While there are people out there who couldn’t give two hoots about what Microsoft is doing, preferring instead different operating systems and other non-Microsoft software, there’s no denying that Windows 7 has so far been Microsoft’s most successful unreleased operating system yet.
The world is yet to see just how much this early success translates into rapidly growing Windows 7 market share, at the expense of Vista and XP, but so far it’s looking good, and we’re still not officially at RTM.
This week or next, that will change, and finally, official RTM copies of Windows 7 will start firing up all over the place, replacing the Win 7 7100 RC and all those pre-RTM builds, whether with officially or unofficially sourced RTM code.
Microsoft’s Windows Team Blog brings the news that OEMs will get access to RTM code “approximately 2 days” after RTM code goes gold, so they can start testing PC configurations in preparation for the October 22 general availability timeline.
ISV, IHV, TechNet, Connect and MSDN members can officially start downloading Windows 7 RTM from August 6th, just a little over two weeks from today, although this is the English-language RTM only, other languages will come October 1st.
Volume License (VL) customers with an existing Software Assurance (SA) license can download RTM code a day later on August 7th, but those VL customers without an SA license will have to wait until September 1 before they can get access.
Microsoft Partner Program Gold/Certified Members can use the Microsoft Partner Network (MPN) Portal to download RTM on August 16th.
Microsoft Action Pack Subscribers need to wait until August 23rd before they can officially start downloading.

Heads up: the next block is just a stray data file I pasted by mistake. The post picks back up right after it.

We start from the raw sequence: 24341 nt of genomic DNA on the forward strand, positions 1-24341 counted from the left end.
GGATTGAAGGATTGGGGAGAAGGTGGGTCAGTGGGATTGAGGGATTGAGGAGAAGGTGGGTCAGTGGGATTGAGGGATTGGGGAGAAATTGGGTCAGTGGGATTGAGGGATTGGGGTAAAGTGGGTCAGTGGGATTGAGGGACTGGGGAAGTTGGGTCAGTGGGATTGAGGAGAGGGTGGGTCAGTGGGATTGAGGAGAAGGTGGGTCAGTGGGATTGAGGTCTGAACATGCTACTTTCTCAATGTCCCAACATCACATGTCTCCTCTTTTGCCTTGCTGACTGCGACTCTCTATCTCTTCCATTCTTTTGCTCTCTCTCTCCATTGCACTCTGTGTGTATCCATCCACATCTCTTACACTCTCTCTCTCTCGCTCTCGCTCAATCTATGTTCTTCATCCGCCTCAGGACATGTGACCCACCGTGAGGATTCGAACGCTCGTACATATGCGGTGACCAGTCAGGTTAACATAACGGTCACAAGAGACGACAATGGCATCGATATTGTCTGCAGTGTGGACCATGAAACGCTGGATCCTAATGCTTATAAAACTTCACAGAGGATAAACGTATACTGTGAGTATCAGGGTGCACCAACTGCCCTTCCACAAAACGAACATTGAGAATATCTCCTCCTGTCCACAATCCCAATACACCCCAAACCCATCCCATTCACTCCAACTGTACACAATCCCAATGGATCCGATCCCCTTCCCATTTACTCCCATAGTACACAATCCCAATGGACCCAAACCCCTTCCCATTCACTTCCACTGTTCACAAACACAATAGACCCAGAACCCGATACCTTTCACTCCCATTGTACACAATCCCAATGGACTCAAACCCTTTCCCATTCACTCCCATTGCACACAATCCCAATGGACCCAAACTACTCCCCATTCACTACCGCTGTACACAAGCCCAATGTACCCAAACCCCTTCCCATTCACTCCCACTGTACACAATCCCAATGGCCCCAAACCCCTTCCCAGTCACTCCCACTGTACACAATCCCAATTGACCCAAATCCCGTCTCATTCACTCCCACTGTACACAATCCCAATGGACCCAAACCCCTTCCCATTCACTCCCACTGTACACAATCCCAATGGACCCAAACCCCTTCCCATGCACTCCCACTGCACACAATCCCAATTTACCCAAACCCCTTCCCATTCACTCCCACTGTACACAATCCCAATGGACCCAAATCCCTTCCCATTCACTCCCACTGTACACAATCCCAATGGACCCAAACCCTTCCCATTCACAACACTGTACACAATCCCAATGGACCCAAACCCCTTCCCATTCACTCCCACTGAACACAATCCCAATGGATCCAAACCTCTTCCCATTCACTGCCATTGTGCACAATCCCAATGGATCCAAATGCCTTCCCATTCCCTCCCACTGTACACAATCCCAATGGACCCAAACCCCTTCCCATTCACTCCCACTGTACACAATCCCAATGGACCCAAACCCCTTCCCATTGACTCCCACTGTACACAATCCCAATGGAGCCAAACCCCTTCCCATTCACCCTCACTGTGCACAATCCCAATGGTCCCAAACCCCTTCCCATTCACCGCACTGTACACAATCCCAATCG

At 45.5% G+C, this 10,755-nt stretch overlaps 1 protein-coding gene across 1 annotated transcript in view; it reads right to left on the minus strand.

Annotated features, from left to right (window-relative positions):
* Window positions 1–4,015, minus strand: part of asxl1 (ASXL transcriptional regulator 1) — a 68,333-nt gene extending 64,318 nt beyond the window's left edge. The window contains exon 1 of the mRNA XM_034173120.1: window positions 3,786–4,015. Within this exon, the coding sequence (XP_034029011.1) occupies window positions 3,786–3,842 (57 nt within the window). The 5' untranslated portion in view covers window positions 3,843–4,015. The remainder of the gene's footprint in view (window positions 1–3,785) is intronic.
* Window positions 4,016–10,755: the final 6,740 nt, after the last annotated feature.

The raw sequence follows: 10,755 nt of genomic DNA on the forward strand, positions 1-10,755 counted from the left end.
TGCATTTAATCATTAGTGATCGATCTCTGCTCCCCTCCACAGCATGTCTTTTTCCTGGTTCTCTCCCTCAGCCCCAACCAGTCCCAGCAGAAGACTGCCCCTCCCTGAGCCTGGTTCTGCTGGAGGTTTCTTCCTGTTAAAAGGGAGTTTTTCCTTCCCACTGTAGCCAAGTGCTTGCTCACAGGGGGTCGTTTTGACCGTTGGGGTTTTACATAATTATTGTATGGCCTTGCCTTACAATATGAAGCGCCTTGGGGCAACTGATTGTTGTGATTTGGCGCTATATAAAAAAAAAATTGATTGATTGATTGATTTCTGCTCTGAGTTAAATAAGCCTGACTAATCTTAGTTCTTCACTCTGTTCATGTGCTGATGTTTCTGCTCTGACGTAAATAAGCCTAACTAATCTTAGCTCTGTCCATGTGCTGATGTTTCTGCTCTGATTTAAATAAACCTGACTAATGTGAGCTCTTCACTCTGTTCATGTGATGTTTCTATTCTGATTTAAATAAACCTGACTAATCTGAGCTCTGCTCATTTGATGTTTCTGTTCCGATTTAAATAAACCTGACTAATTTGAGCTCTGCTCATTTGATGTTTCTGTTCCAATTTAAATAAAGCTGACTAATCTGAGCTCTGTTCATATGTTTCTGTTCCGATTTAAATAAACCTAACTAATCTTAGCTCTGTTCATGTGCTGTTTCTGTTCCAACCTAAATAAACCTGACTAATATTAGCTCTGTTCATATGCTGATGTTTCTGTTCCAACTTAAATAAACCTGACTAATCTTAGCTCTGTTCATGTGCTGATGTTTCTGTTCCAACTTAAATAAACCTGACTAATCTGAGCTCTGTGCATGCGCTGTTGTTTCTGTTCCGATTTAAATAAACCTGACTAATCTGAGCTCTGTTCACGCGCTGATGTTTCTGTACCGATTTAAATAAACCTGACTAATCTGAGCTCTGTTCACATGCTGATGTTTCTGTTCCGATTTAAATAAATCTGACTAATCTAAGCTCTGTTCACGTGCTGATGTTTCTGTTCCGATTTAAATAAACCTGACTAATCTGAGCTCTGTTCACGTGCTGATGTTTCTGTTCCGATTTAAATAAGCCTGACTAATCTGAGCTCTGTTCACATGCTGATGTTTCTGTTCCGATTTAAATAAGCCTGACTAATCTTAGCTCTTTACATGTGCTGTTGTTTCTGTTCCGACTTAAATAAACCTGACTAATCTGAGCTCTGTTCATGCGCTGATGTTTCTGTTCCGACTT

So, what about beta testers, enthusiasts and consumers? Please read on to page 2.
Microsoft’s Brandon LeBlanc says that “beta testers and enthusiasts” are being given a “special thank you” that seems to consist of the words “special thank you”.
If you were living in the US, Japan, Canada, the UK or wherever else Microsoft had its very time-limited Windows 7 “sales”, you were able to get one of the Win 7 versions at up to 50% off – whether you were a beta tester or not.
While the US sale lasted several days, sales in the UK seemed to last for a millisecond before “stocks” were sold out – as if software itself could sell out in today’s world of downloads.
Sadly Microsoft has not yet made any such offers to its Australian customers, but Microsoft has publicly promised “more special deals” to come, presumably in various parts of the world, so if you missed out on Microsoft’s initial half-price offer (or weren’t in a country where it was offered), you’ll likely get another chance at a discount in the future.
One long awaited development from Microsoft is an official “Family Pack” for Windows 7. It will only be offered as a 3-user pack, and not also in a 5-user pack as Apple is doing with its OS X (or unlimited user packs as free Linux distros offer), but at least Microsoft has finally woken up to the fact a family discount should be offered.
Let’s hope the family pack is permanent, covers many more markets than Microsoft’s “select markets” possibly implies, and doesn’t just degenerate into an unwelcome time-limited special offer that will never be repeated until Windows 8 comes along.
“Regular” consumers will still have to wait until October 22 to buy a boxed copy of Windows 7 or to buy a PC pre-loaded with the software.
Some retail copies and some OEM PCs will probably be on sale a little before the October 22 deadline, as has happened in the past with previous versions of Windows, while those who have already pre-ordered Windows 7 should receive it “sometime around the October 22nd timeframe”, which Microsoft says depends on the retailer.
Of course the nanosecond Windows 7 does go officially RTM and leaks to the Internet, hackers and pirates will be hard at work infecting RTM copies of Windows 7 with malware, creating license key and activation code cracks and more.
But that’s no surprise – hackers have already been doing this with the Windows 7 beta, RC and leaked pre-RTM builds.
The end of the beginning of the Windows 7 saga is nigh, as is the start of Windows 7’s next “general availability” chapter, but whether it’s the beginning of the end for Microsoft due to the threat of Google Chrome, Ubuntu, Mac OS X, open source or something else is still very much up for debate.